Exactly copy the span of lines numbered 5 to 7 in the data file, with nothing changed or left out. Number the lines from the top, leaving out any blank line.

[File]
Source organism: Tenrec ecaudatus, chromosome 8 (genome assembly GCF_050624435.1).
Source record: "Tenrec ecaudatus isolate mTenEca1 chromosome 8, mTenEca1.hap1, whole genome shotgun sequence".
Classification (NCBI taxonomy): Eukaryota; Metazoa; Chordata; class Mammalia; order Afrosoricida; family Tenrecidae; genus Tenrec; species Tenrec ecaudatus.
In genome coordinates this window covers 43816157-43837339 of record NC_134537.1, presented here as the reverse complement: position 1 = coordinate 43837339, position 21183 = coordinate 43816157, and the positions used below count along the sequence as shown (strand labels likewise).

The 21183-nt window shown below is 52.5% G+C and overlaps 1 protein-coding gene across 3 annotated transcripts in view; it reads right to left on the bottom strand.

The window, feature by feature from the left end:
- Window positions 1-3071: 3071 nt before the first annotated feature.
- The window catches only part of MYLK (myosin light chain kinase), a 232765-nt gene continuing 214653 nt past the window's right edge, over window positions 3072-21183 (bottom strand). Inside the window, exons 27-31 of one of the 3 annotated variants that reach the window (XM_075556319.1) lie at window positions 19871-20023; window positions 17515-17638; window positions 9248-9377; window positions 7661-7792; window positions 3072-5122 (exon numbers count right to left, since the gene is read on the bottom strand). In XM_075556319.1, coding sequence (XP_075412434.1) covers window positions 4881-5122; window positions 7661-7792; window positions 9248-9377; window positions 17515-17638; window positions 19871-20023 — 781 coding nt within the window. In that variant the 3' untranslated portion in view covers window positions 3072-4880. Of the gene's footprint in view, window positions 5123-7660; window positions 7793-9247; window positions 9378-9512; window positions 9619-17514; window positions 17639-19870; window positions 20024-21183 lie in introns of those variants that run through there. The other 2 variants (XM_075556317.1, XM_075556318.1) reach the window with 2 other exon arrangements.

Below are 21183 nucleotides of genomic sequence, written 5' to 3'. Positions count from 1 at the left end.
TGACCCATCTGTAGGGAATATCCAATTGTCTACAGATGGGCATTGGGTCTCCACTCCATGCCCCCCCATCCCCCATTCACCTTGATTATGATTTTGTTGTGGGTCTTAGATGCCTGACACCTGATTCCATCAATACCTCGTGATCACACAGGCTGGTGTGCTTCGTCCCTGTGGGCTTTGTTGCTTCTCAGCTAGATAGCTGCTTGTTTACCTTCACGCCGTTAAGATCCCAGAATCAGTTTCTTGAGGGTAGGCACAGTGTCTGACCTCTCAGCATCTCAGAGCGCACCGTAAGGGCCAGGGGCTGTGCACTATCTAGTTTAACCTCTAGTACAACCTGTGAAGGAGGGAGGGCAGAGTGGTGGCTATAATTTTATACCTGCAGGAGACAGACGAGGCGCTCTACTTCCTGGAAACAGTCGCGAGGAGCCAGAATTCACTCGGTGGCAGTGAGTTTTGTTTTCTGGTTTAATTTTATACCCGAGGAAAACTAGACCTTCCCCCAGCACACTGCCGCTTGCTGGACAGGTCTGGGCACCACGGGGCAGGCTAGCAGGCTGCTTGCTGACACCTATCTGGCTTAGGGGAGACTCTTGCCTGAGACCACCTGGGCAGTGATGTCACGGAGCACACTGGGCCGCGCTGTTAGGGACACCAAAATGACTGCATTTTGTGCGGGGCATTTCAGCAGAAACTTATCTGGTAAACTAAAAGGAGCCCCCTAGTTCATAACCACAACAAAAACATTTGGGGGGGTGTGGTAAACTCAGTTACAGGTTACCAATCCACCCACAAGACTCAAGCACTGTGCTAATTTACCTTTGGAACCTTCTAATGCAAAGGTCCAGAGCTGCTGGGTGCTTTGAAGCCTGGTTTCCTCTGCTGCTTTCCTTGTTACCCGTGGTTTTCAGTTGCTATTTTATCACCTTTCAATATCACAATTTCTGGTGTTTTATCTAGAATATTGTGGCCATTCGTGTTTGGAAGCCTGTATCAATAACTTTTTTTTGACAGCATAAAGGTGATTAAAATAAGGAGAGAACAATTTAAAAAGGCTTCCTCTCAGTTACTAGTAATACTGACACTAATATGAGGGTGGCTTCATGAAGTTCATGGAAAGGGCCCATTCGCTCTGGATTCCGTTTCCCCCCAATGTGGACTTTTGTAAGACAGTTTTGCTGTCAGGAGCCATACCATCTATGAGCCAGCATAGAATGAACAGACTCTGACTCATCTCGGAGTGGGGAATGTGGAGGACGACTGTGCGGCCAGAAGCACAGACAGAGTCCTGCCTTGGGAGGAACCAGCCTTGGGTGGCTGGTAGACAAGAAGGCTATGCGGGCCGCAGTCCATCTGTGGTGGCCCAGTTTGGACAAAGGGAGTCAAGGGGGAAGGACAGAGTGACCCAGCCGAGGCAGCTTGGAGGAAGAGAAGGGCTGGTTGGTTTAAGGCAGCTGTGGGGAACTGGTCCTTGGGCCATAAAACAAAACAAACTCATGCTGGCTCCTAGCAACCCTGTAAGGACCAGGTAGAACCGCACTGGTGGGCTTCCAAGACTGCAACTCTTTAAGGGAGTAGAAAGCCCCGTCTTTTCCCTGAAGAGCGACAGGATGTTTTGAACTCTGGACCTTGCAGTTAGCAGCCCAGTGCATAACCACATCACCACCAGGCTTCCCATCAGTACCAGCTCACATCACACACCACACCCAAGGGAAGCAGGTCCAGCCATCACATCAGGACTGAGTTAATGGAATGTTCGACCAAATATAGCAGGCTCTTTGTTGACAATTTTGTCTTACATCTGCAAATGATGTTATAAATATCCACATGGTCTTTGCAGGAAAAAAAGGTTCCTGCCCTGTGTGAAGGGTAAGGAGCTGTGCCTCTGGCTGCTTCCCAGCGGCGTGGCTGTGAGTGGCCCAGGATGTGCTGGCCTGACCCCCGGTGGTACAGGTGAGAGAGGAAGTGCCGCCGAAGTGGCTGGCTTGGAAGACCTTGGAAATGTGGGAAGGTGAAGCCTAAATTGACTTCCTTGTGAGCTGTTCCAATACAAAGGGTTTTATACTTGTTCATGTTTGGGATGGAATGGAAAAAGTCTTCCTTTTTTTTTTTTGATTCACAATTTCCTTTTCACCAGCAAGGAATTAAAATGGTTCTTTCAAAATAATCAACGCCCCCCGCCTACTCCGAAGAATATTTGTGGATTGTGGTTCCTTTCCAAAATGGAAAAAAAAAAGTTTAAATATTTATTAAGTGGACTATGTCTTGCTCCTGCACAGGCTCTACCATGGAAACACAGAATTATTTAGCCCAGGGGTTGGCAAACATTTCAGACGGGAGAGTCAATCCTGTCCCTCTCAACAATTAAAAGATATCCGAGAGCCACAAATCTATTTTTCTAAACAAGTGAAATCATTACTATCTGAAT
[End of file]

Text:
The 21183-nt window shown below is 52.5% G+C and overlaps 1 protein-coding gene across 3 annotated transcripts in view; it reads right to left on the bottom strand.

The window, feature by feature from the left end:
- Window positions 1-3071: 3071 nt before the first annotated feature.